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    Senior Member Enthusiast's Avatar
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    I don't know if it is my favourite Beethoven symphony - it could be - but it is one work where you need to consider some context. It represents a huge leap into what we now call the Romantic - and for that it must surely be seen as especially great. I doubt there has ever been such a jump in the whole history of music, has there?

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    Senior Member DavidA's Avatar
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    This is a very enjoyable - if somewhat fanciful - movie. You have, for example, to assume that the orchestra could sight read Beethoven's revolutionary and difficult work at sight. However, with a few suspensions of disbelief, this is a great movie, with a terrific portrayal of what Beethoven might have been like.
    Last edited by DavidA; Dec-07-2018 at 22:22.

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  11. #24
    Senior Member KenOC's Avatar
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    Quote Originally Posted by DavidA View Post
    This is a very enjoyable - if somewhat fanciful - movie. You have, for example, to assume that the orchestra could sight read Beethoven's revolutionary and difficult work at sight. However, with a few suspensions of disbelief, this is a great movie, with a terrific portrayal of what Beethoven might have been like.
    Hey, that’s the Orchestre Révolutionnaire et Romantique. Really. They can sight-read anything!

    I thought the scenes with Haydn were great, although totally imaginary. People on this forum have quoted Haydn’s “Everything is different from today,” thinking he actually said it.


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    Senior Member Olias's Avatar
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    Watch this movie and it will all make sense:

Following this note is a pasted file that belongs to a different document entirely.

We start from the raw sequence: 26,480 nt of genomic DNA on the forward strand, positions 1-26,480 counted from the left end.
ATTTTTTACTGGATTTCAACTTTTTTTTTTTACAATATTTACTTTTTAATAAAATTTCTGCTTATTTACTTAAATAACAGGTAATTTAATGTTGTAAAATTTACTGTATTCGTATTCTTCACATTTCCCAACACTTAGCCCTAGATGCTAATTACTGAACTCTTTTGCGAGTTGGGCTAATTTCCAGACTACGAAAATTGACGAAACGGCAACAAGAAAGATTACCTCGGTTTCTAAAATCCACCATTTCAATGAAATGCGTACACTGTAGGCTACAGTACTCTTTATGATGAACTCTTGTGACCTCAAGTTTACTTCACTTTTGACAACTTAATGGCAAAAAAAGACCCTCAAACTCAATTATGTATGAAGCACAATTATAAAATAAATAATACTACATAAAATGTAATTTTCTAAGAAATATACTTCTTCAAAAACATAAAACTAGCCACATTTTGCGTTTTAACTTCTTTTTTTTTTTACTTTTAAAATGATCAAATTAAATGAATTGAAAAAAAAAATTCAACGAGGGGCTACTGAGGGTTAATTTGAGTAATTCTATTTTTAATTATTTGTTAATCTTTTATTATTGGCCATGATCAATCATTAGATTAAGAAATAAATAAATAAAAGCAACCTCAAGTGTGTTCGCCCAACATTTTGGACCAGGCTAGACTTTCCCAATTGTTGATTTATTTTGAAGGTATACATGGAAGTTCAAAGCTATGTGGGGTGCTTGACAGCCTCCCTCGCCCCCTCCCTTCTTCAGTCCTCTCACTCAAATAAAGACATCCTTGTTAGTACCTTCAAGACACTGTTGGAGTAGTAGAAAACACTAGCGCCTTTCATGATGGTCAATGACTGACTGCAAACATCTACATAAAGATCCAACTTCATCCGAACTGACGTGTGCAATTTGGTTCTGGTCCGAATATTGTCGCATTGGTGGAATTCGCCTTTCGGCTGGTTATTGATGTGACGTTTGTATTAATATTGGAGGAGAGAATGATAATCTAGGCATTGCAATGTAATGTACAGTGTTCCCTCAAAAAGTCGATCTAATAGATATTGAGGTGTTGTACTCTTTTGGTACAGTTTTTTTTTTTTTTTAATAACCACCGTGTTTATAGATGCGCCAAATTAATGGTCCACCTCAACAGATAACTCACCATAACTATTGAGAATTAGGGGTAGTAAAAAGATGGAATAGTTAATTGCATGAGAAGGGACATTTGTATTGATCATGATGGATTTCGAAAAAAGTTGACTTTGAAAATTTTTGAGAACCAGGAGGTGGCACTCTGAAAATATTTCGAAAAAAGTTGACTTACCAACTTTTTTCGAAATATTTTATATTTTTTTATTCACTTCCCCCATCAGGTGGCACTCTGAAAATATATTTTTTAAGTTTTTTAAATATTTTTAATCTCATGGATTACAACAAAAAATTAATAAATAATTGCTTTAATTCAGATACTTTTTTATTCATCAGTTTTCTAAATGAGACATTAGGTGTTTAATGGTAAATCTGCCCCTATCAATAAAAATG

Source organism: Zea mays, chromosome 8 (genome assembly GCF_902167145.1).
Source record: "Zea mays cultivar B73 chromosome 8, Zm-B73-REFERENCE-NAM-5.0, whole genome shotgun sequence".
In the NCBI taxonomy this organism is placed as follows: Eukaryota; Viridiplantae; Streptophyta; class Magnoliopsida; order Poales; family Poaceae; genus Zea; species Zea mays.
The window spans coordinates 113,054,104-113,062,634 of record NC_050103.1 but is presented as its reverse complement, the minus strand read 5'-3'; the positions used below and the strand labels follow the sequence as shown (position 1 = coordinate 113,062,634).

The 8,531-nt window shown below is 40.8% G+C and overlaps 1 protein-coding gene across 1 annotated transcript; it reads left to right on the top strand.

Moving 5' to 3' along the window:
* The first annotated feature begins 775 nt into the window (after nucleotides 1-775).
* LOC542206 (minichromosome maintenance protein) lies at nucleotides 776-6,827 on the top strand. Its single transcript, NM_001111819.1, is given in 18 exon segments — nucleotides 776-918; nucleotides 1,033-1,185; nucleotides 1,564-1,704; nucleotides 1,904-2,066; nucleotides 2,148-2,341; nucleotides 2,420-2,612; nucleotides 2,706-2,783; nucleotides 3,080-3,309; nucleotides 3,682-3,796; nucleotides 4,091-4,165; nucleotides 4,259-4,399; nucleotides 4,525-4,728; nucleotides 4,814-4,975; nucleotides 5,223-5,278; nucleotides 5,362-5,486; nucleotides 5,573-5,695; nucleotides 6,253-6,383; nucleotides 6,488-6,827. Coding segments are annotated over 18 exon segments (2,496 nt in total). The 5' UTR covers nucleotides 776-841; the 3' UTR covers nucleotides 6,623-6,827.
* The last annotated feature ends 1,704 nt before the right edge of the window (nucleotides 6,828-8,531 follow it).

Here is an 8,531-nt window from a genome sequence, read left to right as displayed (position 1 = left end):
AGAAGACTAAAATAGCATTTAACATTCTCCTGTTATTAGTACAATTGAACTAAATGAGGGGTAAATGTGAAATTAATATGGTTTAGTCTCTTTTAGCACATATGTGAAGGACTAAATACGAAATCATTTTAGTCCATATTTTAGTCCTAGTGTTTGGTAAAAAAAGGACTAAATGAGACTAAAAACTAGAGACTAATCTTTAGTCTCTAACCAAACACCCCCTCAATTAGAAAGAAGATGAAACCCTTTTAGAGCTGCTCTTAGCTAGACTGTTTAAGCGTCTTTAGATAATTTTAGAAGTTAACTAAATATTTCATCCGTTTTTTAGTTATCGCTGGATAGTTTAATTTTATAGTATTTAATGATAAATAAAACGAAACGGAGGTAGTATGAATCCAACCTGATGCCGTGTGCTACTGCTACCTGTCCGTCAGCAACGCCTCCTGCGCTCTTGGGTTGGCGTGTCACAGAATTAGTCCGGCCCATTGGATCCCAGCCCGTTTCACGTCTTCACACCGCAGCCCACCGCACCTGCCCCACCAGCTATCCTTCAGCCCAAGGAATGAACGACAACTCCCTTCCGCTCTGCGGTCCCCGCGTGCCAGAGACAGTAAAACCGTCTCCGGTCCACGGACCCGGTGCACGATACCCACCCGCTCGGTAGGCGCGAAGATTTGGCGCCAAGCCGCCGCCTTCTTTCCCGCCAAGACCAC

https://www.youtube.com/watch?v=UtA7m3viB70

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    Quote Originally Posted by KenOC View Post
    Hey, that’s the Orchestre Révolutionnaire et Romantique. Really. They can sight-read anything!

    I thought the scenes with Haydn were great, although totally imaginary. People on this forum have quoted Haydn’s “Everything is different from today,” thinking he actually said it.
    The other fanciful Haydn quote is his lamenting the death of his late wife -- when by all accounts his marriage was dreadful.

  14. #27
    Senior Member KenOC's Avatar
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    Quote Originally Posted by MarkW View Post
    The other fanciful Haydn quote is his lamenting the death of his late wife -- when by all accounts his marriage was dreadful.
    Yes indeed! Although Haydn evidently found the joys of female acquaintance elsewhere. BTW there's no evidence I've been able to find that Haydn ever heard the Eroica at all.


  15. #28
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    Quote Originally Posted by KenOC View Post
    Yes indeed! Although Haydn evidently found the joys of female acquaintance elsewhere. BTW there's no evidence I've been able to find that Haydn ever heard the Eroica at all.
    I didn't think so. Although I hunted around after seeing the film to see if there were any basis for the quote at all. (I still love Norrington's performance however.)